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Easter Island - Mother Sun CD (album) cover


Easter Island

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1 stars I recall reading reviews of Easter Island's 1979 release Now and Then often giving it praise and later hearing they reformed (with only one original member) and released a new title in 1999 called Mother Sun. Unfortunately, I read only one review (can't remember where, but it certainly wasn't here) which also praised Mother Sun. After listening to Mother Sun, I realized that I had been duped. Either I read a review that had a promotional bias (i.e. "gotta get rid of this crap") or the reviewer had spent one too many hours in the back of a cement mixer. In either case, the lesson is to read more than one review and I'd advise you to do the same with this review, especially if you live in a cement mixer.

Musically Mother Sun is a mix of the worst of early Enchant, the worst of Billy Sherwood, and the worst of neo-proggers Galahad, with a touch of 1980's King Crimson. I can't think of a worst combination of sounds. Vocalists Mark Miceli and Richard Streander combine for a nasal-approach, like Roine Stolt wearing a muzzle and having a handful of marbles in his mouth. The drums are often too high in the mix, very electronic, and very annoying. The mix seems to have way too much treble, the bass is almost absent in the mix, and the melodies are simply terrible. About the only song of any hope of surviving a listen the whole way through is the title song. This song contains some Yes-like harmonies, but musically it sounds like something off of Jon Anderson's In the City of Angels.

Ten songs of this! More than 48 minutes of this mind-numbing experience! My eyes were rolling so much that they popped out of their sockets and hid under the sofa in terror. A very poor performance that I could not possibly recommend even to fans of this group. If you are brave enough to listen to this, I would recommend having some aspirin or your favorite pain reliever in close proximity. You'll need it. One star.

Report this review (#64086)
Posted Tuesday, January 10, 2006 | Review Permalink
4 stars Well, the previous reviewer certainly has an interesting perspective on this little gem but it would be impossible to put his comments into perspective without knowing what he enjoys or what he thinks is worthwhile. Suffice to say that I differ with him on several key points. First the songwriting on this release, while not the best songcraft you'll ever hear, is well thought-out and frequently even catchy. While the music does owe some to 80s King Crimson and possibly even Yes, the suggestion that this is poor songwriting is just way off the mark. As far as being "prog" well maybe that's the problem. No this doesn't sound like the sort of thing that prog fans typically are drawn to at least from a sonic viewpoint. No mellotrons, Hammonds, etc. No standard guitar sounds even. And yes the drums are electronic (gasp!). But the conceptual ideas are progressive. And they were striving for a kind of a 'new' sound that wasn't built on the old sonics but derives from the laptop culture that was emerging at the time. Some of the treated vocals foreshadowed things that were still years from emerging in mainstream pop music. And as for the songwriting, I think any songwriter worth his efforts would have been proud to have written "DrawDown", "Burning Bridges" or "Life Goes On". There are hints at Fripp & Co. but also of Anthony Phillips, Sting, David Byrne and Jon Anderson. Is this a "prog" album in the classic sense of the word? No. But it is an interesting and frequently uplifting album of well-crafted songs that don't push the flap of the envelope open by any means but they do tug at the corners! Now there is one point that I find myself in agreement with the previous reviewer about and that is that the sound of this disc is somewhat thin and lacking in bass frequencies. Having seen them perform these songs live twice I can tell you that this was probably intentional as the live sound also concentrated on the upper frequencies almost to the exclusion of the bottom end. And I think this was a mistake that gives the music a thin and brittle quality rather than the fragility that I suppose they were going for. Having said all of that I do recommend the disc for anyone interested in the intersection of prog rock, electronica, world music rhythms and modern songwriting. For fans of more traditional 'prog' music I would refer you to their 70s album "Nowandthen".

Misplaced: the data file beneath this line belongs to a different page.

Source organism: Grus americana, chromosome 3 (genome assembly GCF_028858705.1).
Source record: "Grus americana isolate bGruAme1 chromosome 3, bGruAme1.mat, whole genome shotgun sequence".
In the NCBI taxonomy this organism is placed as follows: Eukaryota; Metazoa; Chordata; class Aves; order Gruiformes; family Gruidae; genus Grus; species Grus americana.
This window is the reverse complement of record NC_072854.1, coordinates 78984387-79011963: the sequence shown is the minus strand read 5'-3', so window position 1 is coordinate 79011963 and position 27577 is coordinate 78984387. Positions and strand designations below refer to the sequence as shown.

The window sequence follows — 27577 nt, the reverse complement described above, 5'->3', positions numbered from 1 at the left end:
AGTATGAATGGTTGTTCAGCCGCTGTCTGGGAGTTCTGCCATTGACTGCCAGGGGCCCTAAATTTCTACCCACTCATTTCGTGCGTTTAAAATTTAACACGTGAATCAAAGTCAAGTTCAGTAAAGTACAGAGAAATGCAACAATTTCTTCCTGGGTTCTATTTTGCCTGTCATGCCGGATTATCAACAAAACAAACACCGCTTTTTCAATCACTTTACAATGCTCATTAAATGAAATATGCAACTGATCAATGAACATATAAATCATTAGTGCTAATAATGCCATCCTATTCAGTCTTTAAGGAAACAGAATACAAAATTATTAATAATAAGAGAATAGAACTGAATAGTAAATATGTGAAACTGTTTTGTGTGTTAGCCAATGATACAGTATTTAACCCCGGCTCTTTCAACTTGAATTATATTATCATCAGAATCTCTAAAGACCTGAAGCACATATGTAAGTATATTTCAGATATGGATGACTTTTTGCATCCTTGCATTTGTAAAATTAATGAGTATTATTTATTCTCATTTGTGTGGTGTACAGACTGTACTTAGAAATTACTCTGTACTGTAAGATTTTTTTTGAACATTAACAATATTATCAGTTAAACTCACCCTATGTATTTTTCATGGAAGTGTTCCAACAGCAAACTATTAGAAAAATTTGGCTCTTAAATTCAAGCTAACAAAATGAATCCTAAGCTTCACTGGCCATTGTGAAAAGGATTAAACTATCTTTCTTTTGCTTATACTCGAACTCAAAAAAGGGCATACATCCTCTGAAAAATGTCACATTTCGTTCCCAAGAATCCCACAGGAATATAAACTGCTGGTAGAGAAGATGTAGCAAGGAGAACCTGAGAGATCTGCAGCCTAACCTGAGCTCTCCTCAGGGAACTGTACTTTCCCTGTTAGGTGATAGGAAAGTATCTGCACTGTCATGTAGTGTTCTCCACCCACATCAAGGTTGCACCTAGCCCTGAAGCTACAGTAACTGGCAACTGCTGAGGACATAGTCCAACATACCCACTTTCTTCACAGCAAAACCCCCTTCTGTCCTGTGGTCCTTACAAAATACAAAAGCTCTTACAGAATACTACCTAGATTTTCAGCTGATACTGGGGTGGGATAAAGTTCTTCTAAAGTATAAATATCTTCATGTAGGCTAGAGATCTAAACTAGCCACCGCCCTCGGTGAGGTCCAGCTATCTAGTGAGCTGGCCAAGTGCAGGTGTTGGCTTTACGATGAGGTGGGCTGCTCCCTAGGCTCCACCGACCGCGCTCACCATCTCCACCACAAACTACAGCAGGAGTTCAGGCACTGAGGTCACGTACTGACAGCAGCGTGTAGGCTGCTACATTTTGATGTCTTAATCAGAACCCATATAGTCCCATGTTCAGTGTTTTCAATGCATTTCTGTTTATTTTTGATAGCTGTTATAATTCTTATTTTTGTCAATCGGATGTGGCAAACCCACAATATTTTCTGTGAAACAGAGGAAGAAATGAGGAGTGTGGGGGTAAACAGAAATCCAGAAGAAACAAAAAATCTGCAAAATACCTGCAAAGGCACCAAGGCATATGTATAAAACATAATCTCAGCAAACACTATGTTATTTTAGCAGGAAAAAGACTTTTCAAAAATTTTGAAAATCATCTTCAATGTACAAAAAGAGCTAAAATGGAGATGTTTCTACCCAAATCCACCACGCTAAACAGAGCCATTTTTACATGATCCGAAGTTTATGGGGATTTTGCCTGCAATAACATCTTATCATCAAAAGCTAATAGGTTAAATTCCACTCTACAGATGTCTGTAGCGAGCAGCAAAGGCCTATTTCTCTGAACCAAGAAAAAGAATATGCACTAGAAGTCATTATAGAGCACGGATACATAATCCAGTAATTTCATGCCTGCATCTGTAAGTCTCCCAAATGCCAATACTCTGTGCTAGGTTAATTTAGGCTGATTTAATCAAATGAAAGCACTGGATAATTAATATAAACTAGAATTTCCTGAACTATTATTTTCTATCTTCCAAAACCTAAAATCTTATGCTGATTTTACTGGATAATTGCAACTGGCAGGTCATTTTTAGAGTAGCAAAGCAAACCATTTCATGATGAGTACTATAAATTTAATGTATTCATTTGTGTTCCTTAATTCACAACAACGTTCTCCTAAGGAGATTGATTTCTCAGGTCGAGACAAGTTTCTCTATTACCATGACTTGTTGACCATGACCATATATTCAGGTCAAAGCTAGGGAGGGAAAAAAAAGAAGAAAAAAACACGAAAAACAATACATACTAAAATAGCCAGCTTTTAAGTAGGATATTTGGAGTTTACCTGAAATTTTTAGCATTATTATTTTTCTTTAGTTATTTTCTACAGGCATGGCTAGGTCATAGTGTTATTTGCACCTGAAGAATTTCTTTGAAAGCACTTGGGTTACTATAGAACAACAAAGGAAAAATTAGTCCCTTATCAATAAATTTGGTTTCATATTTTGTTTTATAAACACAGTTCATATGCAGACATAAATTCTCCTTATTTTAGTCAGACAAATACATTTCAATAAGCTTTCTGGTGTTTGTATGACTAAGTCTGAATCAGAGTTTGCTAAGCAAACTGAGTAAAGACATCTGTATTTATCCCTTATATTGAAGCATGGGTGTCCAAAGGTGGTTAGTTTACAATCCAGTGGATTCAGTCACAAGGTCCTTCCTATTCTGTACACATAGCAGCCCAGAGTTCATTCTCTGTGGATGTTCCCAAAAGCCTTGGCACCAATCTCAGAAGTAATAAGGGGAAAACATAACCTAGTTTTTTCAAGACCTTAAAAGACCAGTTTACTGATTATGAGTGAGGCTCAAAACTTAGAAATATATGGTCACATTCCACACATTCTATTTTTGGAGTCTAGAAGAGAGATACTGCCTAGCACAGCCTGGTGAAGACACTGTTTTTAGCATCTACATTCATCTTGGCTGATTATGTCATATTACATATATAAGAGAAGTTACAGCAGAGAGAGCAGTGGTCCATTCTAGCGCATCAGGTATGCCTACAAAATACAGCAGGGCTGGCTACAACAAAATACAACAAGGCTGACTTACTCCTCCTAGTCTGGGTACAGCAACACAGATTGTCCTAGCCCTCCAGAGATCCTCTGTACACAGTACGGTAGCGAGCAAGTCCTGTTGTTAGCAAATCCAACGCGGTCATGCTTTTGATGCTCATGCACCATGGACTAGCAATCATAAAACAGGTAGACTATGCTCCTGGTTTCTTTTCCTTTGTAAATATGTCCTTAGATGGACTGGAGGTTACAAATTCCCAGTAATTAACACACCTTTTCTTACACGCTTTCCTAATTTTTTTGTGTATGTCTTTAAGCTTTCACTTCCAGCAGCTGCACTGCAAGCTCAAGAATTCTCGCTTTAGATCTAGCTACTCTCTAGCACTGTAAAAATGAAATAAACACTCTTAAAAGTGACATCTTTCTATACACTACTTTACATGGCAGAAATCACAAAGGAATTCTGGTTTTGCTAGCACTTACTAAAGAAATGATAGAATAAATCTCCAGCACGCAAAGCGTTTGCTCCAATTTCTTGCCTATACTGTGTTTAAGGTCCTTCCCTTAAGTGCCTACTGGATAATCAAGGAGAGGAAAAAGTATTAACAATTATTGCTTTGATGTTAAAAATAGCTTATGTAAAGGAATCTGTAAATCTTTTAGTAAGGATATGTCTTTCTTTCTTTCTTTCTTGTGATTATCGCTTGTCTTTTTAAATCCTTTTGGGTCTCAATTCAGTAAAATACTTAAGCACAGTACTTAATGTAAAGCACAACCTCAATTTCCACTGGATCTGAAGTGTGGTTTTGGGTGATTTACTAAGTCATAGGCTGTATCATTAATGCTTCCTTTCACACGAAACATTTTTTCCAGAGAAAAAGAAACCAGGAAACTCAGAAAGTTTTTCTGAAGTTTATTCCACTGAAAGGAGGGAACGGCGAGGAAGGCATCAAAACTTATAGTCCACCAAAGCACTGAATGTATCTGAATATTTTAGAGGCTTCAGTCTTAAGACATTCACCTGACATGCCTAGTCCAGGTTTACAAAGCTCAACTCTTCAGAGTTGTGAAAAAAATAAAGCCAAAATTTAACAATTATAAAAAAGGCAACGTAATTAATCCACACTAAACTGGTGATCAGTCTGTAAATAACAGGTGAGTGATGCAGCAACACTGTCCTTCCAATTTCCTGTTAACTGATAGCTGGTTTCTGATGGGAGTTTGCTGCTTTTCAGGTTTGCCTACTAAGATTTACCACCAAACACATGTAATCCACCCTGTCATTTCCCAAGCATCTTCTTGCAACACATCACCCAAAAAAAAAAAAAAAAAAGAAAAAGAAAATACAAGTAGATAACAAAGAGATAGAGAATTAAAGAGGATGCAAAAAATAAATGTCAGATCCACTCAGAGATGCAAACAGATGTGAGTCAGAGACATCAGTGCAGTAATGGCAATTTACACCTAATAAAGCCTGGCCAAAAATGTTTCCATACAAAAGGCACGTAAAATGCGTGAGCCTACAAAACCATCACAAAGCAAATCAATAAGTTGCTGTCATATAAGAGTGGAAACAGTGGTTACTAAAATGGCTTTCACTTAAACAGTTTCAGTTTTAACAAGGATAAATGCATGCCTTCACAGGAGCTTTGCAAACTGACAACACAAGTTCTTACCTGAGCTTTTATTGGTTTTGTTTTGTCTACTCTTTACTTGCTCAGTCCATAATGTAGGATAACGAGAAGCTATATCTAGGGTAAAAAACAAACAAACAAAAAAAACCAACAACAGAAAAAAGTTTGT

Report this review (#217502)
Posted Friday, May 22, 2009 | Review Permalink
2 stars If you (as me) liked so much of EASTER ISLAND first album "Now and Them", I must say, this one is a complete deception ! Why ? Because none or few moments in "Mother Sun" are capable to remind the elements that make me give 5 stars to the first album (review #238863 ,| Saturday, September 12, 2009 ). One simple audition from the 2 albums and you understand that I say... How can you compare tracks as for example: Track 2 "Face To Face", Track 5 " Winds Of Time" or track 9 "The Alchemist's Suite: Resurrection" ( from Now and Then )with their marvelous instrumental arrangements, alternating rhythm and a mix of several progressive rock styles, in counterpoint with tracks such , Track 3 " Mother Sun" with 7:54 min of the same rhythm, track 1 " Waiting For The Moment " with some guitar distortions of doubtful taste and the most crucial sin in "Mother Sun"... all the tracks are very similar one each other a fact that generates a melancholic audition? For this reasons my rate is only 2 stars !!!
Report this review (#1094654)
Posted Sunday, December 22, 2013 | Review Permalink

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